Rafah, a town at the bottommost tip of the Gaza Strip, is a squalid place. Raw concrete buildings front trash-strewn alleys. The narrow streets are crowded with young children and unemployed men. On the border with Egypt, swaths of Rafah have been bulldozed to rubble. Rafah is today and has always been a notorious flashpoint in this bitterest of conflicts.
Buried deep in the archives is one bloody incident in 1956 that left 111 Palestinians dead, shot by Israeli soldiers. Seemingly a footnote to a long history of killing, that day in Rafah--cold-blooded massacre or dreadful mistake--reveals the competing truths that have come to define an intractable war. In a quest to get to the heart of what happened, Joe Sacco immerses himself in daily life of Rafah and the neighboring town of Khan Younis, uncovering Gaza past and present. Spanning fifty years, moving fluidly between one war and the next, alive with the voices of fugitives and schoolchildren, widows and sheikhs, Footnotes in Gaza captures the essence of a tragedy.
As in Palestine and Safe Area Goražde, Sacco's unique visual journalism has rendered a contested landscape in brilliant, meticulous detail. Footnotes in Gaza, his most ambitious work to date, transforms a critical conflict of our age into an intimate and immediate experience.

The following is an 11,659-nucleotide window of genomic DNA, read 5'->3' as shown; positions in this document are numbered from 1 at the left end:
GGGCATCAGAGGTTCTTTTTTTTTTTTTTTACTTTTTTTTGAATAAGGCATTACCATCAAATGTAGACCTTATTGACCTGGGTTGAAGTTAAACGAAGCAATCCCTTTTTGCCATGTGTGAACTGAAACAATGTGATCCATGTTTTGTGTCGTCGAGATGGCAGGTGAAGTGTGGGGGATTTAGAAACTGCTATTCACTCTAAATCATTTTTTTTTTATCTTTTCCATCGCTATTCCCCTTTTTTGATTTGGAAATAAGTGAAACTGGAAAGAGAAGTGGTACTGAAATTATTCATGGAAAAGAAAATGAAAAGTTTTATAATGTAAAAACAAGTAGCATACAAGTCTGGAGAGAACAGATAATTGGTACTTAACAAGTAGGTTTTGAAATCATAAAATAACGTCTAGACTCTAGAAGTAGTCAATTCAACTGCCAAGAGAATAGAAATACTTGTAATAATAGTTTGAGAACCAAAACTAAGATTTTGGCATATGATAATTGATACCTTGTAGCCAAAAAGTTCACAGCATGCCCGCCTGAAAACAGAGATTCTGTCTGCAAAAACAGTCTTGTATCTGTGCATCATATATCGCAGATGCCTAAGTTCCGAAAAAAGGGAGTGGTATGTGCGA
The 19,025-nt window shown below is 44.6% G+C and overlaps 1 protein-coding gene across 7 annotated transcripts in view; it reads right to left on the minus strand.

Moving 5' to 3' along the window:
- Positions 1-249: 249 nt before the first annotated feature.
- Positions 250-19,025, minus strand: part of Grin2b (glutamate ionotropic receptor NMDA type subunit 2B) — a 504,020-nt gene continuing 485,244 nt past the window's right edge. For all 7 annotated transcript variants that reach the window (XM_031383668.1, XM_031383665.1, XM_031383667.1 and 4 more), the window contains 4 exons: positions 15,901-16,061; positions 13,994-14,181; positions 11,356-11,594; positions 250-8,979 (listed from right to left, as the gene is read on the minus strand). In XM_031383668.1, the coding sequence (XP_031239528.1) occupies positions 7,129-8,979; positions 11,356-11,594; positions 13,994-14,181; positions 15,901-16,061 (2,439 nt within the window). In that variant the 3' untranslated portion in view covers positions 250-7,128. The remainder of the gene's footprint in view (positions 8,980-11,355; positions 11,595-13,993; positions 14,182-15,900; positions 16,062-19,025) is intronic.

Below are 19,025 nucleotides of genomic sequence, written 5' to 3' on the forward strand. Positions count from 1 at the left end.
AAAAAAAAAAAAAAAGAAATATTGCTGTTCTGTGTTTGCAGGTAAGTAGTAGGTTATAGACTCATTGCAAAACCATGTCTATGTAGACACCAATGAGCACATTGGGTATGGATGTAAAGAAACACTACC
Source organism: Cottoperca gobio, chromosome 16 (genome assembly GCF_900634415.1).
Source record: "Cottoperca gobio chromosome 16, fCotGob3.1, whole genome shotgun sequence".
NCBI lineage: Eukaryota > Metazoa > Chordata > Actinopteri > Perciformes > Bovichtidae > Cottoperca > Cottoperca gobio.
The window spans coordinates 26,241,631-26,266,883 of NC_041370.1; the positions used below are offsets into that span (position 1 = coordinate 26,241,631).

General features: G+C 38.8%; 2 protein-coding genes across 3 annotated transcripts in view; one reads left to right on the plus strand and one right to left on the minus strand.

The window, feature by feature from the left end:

Take a Look Inside Footnotes in Gaza
Armed with a list of names, three men--including the author (shown wearing glasses)--walk through the alleys of a refugee camp in Gaza to find relatives of the victims.
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From Publishers Weekly
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Most Helpful Customer Reviews
This latest book of his is his biggest and most ambitious. His first book, Palestine, came out around 15 years ago and was an astonishing look at the lives of Palestinian life in the occupied territories and back into the start of the first intifada, with flashbacks to 1948. He then spent some harrowing time in Bosnia in the mid-1990s, resulting in his books Safe Area Goradze and The Fixer, which are vividly raw look at the horrors of that conflict. In 2001, he returned to Gaza with fellow journalist Chris Hedges (War Is a Force that Gives Us Meaning), looking into a reported massacre from the time of the 1956 war that he had seen mentioned in another Noam Chomsky's Fateful Triangle. A few lines in a U.N. Report from the era subsequently sparked his interest in another incident in Gaza, so he returned in 2003 to try and track down the truth of that incident and see what role, if any, it played in the collective memory of the town.